The illusion of control

My success as a mother is not dependent on the contents of my child’s toilet.

Sounds dumb, doesn’t it?  What is it about potty training that drives us batty? Why do we bemoan every accident like we have no worth as a parent?

Learning life skills in the summer
Learning life skills in the summer

Potty training shatters our illusion of control.  Now, we may have a plan.  We may have read a fool-proof way to potty train in an hour and a half with no accidents ever, we may have the treats proven to be the most effective for our child, but ultimately, the bodily control is out of our hands.  We scream at the poop on the carpet because we have no control over it.

Why do we protest when our illusion of control is shattered?  Control keeps our world safe.  If I am the BOSS, I can ensure nothing will happen that will hurt me.  If something does get through to hurt me, that just means that I need to try harder.

I think that’s the hardest part of relating to God.  We have to yield the illusion of control to HIM.  I say “yield the illusion” rather than “yield the control” because we have less control of our lives than the contents of our child’s toilet.  We have to tell ourselves that we are safe under His control and unsafe under our own.

Having a child with a defect shattered my illusion of control.  Makes you really rely on God when there is nothing in your power that will teach your child to swallow.

Shattering the illusion of control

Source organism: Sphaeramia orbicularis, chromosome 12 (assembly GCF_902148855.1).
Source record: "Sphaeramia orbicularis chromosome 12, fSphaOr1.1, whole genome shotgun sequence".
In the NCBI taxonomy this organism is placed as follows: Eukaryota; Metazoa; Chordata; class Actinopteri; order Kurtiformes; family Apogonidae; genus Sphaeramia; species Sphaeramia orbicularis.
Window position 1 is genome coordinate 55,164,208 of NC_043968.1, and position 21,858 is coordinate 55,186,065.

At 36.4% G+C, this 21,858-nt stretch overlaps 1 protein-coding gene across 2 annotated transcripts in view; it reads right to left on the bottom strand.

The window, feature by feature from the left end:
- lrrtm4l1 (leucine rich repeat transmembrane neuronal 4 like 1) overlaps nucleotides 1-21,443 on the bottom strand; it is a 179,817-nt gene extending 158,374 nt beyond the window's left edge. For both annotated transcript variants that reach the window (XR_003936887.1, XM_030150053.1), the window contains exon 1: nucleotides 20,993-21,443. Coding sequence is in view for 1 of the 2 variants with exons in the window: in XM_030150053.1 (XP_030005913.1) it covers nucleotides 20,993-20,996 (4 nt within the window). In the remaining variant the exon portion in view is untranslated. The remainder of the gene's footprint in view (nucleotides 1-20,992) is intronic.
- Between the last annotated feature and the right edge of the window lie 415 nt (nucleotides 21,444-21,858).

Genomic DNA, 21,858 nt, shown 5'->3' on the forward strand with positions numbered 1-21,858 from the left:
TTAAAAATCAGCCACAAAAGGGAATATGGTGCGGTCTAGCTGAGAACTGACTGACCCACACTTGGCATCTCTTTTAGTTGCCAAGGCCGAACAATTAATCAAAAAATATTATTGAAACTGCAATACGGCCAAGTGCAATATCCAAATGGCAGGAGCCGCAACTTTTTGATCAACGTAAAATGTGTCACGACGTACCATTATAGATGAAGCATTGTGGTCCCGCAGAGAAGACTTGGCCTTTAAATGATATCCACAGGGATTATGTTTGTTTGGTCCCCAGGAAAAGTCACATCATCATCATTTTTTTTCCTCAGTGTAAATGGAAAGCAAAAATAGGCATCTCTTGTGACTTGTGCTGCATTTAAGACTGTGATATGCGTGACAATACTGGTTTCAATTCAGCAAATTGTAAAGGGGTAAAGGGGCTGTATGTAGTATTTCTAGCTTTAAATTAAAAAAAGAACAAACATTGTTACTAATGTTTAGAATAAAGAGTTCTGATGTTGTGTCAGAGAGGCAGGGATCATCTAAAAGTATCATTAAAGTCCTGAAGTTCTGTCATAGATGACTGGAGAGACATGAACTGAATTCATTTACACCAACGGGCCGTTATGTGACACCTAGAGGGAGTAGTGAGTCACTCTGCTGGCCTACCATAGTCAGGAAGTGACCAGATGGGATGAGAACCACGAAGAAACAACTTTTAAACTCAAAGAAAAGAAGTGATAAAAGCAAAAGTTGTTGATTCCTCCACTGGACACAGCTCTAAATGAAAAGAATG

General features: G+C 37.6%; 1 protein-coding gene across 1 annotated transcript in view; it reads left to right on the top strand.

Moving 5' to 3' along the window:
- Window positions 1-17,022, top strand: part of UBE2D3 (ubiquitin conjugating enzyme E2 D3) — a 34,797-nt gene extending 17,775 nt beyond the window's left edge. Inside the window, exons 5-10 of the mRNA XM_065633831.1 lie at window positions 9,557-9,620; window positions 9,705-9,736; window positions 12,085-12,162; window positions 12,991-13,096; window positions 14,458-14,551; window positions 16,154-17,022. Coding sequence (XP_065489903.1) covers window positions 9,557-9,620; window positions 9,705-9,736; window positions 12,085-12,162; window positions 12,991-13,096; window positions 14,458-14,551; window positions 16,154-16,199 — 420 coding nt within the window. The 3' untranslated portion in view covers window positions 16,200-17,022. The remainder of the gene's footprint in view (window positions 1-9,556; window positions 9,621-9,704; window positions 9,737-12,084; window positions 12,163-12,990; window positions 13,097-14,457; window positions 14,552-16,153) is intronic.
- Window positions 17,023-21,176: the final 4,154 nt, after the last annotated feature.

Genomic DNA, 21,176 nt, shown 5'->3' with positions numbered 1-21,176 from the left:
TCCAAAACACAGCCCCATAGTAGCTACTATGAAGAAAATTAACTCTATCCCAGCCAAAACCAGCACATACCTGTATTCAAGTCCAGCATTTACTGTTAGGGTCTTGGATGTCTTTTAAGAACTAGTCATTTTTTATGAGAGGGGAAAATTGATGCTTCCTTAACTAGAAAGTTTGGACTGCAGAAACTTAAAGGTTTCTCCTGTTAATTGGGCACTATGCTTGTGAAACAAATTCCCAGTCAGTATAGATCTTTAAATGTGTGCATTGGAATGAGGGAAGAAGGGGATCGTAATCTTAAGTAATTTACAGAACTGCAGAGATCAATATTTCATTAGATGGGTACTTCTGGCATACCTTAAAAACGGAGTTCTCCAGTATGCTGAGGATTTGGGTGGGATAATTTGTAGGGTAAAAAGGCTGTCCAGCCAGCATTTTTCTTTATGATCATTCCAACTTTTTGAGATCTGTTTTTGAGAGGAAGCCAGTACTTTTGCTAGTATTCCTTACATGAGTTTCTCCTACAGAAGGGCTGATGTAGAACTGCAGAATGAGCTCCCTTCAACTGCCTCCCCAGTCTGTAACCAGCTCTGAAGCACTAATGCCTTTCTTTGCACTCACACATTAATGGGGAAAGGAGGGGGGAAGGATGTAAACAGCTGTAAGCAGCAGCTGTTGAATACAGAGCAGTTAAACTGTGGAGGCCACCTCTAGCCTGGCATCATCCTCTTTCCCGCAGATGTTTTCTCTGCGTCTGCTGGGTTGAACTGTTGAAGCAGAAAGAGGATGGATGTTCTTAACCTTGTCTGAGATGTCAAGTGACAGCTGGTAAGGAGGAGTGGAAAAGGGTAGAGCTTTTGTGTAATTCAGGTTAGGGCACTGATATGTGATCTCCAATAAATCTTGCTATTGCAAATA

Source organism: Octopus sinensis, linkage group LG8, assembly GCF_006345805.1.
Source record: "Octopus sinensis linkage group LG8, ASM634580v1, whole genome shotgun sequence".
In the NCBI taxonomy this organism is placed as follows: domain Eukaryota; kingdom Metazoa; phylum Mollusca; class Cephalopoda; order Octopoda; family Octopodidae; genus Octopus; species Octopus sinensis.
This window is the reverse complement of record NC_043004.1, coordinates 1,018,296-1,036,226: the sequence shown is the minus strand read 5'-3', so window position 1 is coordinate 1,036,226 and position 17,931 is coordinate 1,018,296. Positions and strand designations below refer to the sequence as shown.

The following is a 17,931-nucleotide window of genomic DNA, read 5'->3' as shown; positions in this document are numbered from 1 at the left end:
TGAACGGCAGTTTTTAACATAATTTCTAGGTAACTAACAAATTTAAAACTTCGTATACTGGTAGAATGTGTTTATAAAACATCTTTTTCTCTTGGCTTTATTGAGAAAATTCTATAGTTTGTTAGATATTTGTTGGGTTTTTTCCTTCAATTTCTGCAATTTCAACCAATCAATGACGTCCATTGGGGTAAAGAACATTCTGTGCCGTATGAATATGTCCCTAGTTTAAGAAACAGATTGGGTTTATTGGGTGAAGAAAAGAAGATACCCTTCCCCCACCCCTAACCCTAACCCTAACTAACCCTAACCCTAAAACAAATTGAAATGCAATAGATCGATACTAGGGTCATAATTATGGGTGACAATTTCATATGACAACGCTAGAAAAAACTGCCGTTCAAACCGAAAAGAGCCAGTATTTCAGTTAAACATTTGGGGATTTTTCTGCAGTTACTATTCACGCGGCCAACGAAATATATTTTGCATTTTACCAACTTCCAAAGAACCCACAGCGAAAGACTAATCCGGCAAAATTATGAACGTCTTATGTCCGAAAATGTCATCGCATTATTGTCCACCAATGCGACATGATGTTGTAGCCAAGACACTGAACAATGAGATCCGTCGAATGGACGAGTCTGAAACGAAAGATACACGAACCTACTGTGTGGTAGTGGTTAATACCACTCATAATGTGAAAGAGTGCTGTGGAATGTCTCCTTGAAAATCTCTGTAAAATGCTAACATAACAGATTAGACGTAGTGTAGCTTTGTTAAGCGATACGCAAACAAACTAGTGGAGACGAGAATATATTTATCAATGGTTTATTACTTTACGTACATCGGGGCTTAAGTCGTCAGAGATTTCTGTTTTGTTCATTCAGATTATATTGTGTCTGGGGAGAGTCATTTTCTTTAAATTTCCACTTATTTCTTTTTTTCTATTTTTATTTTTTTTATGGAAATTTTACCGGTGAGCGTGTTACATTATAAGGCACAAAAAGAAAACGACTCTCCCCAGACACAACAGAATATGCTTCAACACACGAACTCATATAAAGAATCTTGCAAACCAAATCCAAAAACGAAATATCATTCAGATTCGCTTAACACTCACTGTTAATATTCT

Shattering the illusion of control

The true danger lies in how quickly we reassume our illusion of control.  Seriously, not three months after God proved His control in teaching my child to swallow, my world again shattered in the impossible.  “If you can center his pre maxilla by using this tape and rubber bands, it will improve his outcomes significantly.”  Sometimes, no matter how many people are praying, no matter how much glue you put on (after moving heaven, earth, and a donkey I suspect was used to bring it up the mountain), the tape won’t stick, and the best outcomes won’t happen.  I am not in control.

I must trust in the goodness of God.

Ps. 100:3 “Know that the Lord is God.  It is He who made us, and we are his”

God is the BOSS.  He is in control.  He made my kids’ bladders, and He made my son’s mouth.  In the significant and insignificant things, He is the BOSS.  Control isn’t an illusion to Him; He created the concept.

Ps. 100:5 “For the Lord is good, and His love endures forever; His faithfulness continues through all generations.”

Not only is He the BOSS, He is good and loving and faithful, not just to me, but for my children.

As I am anticipating surgery #3 this week, I need to remember this.  Not gonna lie, I’m dreading the recovery much more than the surgery.  In the surgery, I know I’m not in control (that’s the very capable surgeon who I love).  However, in the aftermath, I am.  It’s my job to keep the no-nos on his arms so he can’t put anything in his mouth to threaten his newly repaired palate.  It’s my job to give him food when he can’t eat solids.  However, while I am responsible, I am not fully in control.  Despite my best efforts, something may happen to threaten the success of this surgery.  I know this, because we have had worrisome things happen after each surgery.

I cannot control how a 23-month-old will adjust to recovery.

I must yield the control to the One Who made him and loves him.

What does that look like?  That submission to “not be anxious about anything but in everything, by prayer and petition make your requests known to God” (Phil 4:6).  Emotionally prepping myself by considering all that might be difficult will not help as much as practicing resting in the goodness of the God Who is in control.

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